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Fall is overlooked crappie time
Nov 29, 2012 12:00 am
When most of us think about crappie, images of dogwood blossoms come to mind. Mild breezes. The tangy smell of green onions and fresh-mowed lawns.
We think about spring.
Fall, with its golden leaves and frost on the pumpkin? That’s hunting season.
But fall is also prime-time crappie time, according to such experts as Kentucky Lake crappie guru Steve McCadams and Lebanon guide Jim Duckworth.
“The only trouble with late-fall fishing,” says McCadams, also a noted waterfowl guide, “is that it interferes with our hunting. I guess that why it tends to be overlooked. But if you decided to choose fishing over hunting, fall is a great time to be on the water.”
For starters, the lakes aren’t as crowded as they are in the spring. It’s easier to find a good crappie spot – a submerged brush pile or TWRA Fish Attractor – that hasn’t already been picked over by a dozen boats.
Duckworth, who likes to troll for crappie, has a new how-to video available on his website. He says the trolling techniques work equally well in fall and spring. Duckworth also likes the fall because of the cool-down after a scorching summer.
“It’s a great time to be outdoors,” he says.
For brush-and-bobber fishermen, McCadams advises fishing the same way in October and November as in March and April: locate some structure and fish in and around it.
“Crappie that have spent the hot summer in deeper water began to move back into the shallower and mid-depth water,” he says. “They’ll also start feeding again, getting ready for winter.”
The key for fall crappie fishing is the same as in the spring: location. Use a depth-finder to find submerged brush in 12 to 15 feet of water, or fish around visible structure and TWRA fish attractors. Not every spot will hold crappie, but when one is caught there’s usually more in the area.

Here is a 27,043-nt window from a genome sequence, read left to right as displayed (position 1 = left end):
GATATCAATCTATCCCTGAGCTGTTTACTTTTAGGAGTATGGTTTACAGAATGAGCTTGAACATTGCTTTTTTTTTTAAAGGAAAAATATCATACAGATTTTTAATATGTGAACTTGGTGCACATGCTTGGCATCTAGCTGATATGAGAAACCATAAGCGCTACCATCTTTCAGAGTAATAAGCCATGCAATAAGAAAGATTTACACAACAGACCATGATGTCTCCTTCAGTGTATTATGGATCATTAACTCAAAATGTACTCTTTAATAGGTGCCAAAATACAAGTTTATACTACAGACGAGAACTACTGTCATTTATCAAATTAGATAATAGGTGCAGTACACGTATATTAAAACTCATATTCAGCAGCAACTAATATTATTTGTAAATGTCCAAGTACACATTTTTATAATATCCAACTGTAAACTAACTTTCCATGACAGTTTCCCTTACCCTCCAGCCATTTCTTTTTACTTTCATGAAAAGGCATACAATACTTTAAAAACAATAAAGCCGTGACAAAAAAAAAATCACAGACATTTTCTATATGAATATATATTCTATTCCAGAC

Duckworth says the same holds true when trolling. When one fish is caught, circle back around and troll through the same spot again. Chances are there’s a school in that general area.
The same lures and baits that produce in the spring work equally well in the fall. Minnows and small jigs are favorites. McCadams like to mix both – he impales a small minnow on the hook of a crappie jig and slowly works it over the top of submerged stake beds.
Even after fall morphs into winter, crappie can still be caught. On Reelfoot Lake, the winter months are some of the busiest times for Blue Bank Resort and other fishing resorts in the area. On some winter days dozens of boats can be seen drifting on the Reelfoot’s bays and coves, fishing for crappie.
But wintertime crappie fishing can be rough on raw, blustery days. Fall, on the other hand, offers plenty of mild Indian-summer days perfect for being on the water.
And with small-game, fall turkey and deer hunting seasons spanning six months, even the most dedicated hunter can use a break now and then to see if the crappie are cooperating.